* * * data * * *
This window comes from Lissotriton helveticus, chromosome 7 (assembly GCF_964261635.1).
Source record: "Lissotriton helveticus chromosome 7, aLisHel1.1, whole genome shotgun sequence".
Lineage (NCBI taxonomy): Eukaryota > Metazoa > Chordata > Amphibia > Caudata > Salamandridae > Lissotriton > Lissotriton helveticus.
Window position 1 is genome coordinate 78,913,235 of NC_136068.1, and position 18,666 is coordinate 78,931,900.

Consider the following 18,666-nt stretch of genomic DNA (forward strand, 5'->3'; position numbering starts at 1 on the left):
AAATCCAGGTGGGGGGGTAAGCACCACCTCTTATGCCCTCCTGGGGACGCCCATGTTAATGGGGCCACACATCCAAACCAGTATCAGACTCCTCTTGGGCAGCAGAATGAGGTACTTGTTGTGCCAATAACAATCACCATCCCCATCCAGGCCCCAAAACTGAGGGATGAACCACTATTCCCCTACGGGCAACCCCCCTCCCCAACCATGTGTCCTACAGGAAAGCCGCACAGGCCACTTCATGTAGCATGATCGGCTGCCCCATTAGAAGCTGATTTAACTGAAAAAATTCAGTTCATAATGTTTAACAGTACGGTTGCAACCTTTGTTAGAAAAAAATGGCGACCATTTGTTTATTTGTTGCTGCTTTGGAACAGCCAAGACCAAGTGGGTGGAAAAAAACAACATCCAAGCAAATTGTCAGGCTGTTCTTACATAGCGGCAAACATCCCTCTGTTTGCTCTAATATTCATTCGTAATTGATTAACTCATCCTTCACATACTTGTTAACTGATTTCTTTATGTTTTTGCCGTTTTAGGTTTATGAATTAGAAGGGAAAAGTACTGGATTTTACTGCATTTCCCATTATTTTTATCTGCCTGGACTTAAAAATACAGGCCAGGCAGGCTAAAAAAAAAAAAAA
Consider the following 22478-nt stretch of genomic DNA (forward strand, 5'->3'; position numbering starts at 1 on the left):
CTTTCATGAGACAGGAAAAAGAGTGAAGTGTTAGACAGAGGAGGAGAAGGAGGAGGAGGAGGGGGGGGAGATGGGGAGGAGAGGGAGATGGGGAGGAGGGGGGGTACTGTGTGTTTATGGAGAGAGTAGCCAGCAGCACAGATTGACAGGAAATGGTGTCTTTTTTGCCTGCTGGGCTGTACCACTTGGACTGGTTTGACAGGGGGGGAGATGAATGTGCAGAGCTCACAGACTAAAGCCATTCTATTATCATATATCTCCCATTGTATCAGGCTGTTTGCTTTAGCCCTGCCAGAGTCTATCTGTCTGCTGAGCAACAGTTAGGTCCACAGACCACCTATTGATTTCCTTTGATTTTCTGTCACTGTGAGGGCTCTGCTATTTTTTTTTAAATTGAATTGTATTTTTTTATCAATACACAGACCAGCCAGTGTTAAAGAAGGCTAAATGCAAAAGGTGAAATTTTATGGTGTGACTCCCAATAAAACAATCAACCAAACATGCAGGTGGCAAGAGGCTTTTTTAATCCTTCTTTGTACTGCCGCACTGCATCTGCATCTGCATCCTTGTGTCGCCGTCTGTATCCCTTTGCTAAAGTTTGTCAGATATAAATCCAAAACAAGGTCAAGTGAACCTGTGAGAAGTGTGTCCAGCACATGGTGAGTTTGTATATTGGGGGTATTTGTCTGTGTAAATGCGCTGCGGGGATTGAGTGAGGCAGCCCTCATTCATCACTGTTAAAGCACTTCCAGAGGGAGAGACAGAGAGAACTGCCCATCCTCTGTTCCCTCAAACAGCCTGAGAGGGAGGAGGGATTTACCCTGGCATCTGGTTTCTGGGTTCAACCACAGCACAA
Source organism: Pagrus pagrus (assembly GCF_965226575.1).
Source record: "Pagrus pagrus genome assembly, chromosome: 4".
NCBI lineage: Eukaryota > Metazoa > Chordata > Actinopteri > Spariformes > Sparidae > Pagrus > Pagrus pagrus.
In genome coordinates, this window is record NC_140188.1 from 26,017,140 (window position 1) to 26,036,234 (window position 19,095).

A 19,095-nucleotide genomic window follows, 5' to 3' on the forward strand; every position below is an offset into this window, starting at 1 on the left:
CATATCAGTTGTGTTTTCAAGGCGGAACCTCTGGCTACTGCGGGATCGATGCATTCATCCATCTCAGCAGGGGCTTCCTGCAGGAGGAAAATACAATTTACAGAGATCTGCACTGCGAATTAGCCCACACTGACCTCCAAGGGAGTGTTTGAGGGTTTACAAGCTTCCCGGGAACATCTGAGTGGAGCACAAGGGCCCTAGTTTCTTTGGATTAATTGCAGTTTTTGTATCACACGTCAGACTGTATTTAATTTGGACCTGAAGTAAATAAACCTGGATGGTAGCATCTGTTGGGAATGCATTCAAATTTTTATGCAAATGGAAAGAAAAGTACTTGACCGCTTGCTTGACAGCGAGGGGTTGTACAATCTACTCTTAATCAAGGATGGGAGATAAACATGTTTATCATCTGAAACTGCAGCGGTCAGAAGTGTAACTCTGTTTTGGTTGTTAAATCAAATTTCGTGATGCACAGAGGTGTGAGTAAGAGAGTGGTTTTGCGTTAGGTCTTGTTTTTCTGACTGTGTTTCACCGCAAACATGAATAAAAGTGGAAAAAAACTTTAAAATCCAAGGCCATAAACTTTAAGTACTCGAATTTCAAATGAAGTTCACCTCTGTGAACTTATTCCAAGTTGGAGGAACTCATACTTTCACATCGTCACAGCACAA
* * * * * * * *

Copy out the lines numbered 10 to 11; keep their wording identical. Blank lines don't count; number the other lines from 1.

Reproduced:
Source record: "Pagrus pagrus genome assembly, chromosome: 4".
NCBI lineage: Eukaryota > Metazoa > Chordata > Actinopteri > Spariformes > Sparidae > Pagrus > Pagrus pagrus.